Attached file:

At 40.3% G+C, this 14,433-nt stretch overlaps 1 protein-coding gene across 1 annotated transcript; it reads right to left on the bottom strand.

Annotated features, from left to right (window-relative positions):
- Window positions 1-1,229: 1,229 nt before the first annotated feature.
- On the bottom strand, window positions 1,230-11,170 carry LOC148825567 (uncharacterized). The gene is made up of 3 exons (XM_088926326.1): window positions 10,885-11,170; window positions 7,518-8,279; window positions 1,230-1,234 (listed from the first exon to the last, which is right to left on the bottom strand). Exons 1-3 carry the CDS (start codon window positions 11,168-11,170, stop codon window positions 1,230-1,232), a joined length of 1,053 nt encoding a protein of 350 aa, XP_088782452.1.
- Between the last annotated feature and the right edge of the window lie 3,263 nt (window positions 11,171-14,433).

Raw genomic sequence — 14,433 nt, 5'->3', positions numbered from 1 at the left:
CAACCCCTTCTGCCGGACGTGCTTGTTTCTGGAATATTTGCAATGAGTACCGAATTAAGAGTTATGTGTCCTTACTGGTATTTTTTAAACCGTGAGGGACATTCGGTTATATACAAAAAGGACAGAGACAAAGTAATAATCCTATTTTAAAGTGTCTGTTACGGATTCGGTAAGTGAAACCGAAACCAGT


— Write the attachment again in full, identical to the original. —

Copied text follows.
At 40.3% G+C, this 14,433-nt stretch overlaps 1 protein-coding gene across 1 annotated transcript; it reads right to left on the bottom strand.

Annotated features, from left to right (window-relative positions):
- Window positions 1-1,229: 1,229 nt before the first annotated feature.
- On the bottom strand, window positions 1,230-11,170 carry LOC148825567 (uncharacterized). The gene is made up of 3 exons (XM_088926326.1): window positions 10,885-11,170; window positions 7,518-8,279; window positions 1,230-1,234 (listed from the first exon to the last, which is right to left on the bottom strand). Exons 1-3 carry the CDS (start codon window positions 11,168-11,170, stop codon window positions 1,230-1,232), a joined length of 1,053 nt encoding a protein of 350 aa, XP_088782452.1.
- Between the last annotated feature and the right edge of the window lie 3,263 nt (window positions 11,171-14,433).

Raw genomic sequence — 14,433 nt, 5'->3', positions numbered from 1 at the left:
CAACCCCTTCTGCCGGACGTGCTTGTTTCTGGAATATTTGCAATGAGTACCGAATTAAGAGTTATGTGTCCTTACTGGTATTTTTTAAACCGTGAGGGACATTCGGTTATATACAAAAAGGACAGAGACAAAGTAATAATCCTATTTTAAAGTGTCTGTTACGGATTCGGTAAGTGAAACCGAAACCAGT